Lake Albert salinity back to normal levels
Date posted: 02 November 2017
Hon Ian Hunter MLC
Minister for Water and the River Murray
Salt levels in Lake Albert have returned to pre-Millennium Drought levels thanks to water level cycling and several high-flow events in recent years.
The lowering and raising of water levels – known as water level cycling – has been carried out by the Department of Environment, Water and Natural Resources since the Millennium Drought ended in 2010, helping to reduce salinity in Lake Albert to about 1,500 EC.
In addition to the high flows in recent years, the delivery of environmental water has also assisted in removing salt from the lower River Murray and Lower Lakes as this has increased the volume of water available for release over the barrages.
Lake Albert is one of the two South Australian freshwater lakes – known as the Lower Lakes –located where River Murray meets the ocean.
At the peak of the Millennium Drought (2006-2010), Lake Albert salinity reached more than 20,000 EC. Sea water is approximately 50,000 EC.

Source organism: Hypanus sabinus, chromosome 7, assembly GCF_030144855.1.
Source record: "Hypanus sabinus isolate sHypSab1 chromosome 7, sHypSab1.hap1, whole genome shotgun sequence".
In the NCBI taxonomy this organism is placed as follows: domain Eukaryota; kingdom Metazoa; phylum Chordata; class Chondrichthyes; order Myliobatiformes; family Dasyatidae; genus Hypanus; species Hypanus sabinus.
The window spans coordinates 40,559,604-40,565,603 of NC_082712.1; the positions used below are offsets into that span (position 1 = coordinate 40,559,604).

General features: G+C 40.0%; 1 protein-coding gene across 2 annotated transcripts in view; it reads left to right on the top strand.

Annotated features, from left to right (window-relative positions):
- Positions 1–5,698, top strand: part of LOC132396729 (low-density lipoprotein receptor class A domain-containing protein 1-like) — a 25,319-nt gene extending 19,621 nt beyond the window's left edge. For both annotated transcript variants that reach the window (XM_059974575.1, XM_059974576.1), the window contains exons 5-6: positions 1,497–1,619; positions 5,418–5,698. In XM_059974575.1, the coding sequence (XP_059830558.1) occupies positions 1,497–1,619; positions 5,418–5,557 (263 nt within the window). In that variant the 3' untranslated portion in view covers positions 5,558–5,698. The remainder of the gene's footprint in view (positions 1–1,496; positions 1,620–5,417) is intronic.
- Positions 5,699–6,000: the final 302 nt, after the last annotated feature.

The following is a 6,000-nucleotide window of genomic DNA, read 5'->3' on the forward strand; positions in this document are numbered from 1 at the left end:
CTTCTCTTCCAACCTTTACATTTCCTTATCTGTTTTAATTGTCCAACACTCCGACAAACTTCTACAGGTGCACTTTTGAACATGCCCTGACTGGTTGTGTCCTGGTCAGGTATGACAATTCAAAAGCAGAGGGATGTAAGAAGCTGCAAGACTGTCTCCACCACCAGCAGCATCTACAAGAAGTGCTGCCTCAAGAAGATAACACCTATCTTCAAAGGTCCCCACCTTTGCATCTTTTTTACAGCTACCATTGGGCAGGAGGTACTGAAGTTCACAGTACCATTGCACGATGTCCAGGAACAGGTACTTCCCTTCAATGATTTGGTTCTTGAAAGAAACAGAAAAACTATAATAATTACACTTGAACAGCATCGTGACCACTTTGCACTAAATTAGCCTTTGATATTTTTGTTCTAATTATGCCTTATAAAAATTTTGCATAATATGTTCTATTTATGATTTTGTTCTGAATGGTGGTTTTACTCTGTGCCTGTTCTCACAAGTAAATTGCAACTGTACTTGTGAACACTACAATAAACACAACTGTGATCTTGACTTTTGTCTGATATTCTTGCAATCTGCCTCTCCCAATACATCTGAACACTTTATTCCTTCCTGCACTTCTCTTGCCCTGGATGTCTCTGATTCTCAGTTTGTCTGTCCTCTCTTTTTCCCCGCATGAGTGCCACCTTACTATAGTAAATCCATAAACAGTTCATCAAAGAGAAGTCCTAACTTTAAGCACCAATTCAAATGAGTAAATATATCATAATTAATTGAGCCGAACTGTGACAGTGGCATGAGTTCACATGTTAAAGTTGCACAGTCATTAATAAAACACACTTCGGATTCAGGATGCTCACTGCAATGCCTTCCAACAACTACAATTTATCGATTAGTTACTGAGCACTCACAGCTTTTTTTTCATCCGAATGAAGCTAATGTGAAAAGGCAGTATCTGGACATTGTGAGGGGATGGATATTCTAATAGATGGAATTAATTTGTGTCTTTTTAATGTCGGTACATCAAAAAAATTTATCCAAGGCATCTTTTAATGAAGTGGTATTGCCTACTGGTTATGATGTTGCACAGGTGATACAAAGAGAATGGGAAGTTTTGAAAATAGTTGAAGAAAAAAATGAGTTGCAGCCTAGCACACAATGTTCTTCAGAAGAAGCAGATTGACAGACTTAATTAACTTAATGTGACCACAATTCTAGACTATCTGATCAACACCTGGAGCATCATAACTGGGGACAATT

A yearlong Lake Albert Scoping Study was carried out in 2013/14 to pinpoint the best management option to improve and maintain water quality and ecological health. The study recommended that water level cycling – being cost neutral and timely – be adopted to reduce salinity in Lake Albert.
Environmental water was delivered by the Commonwealth Environmental Water Holder, the Murray-Darling Basin Authority’s The Living Murray program, the Victorian Environmental Water Holder and the New South Wales Office of Environment and Heritage.
Quotes attributable to Water and River Murray Minister Ian Hunter
It’s fantastic to see the result today from water level cycling events and extra water to reduce the Lake Albert to pre-Millennium Drought salt levels. The reduction in salinity has improved water quality for the environment, economic and social uses.
Salinity management is one of the most significant environmental challenges facing the Murray-Darling Basin. If not managed appropriately it has serious implications for water quality, plant growth, biodiversity, land productivity and the supply of water for critical human needs.
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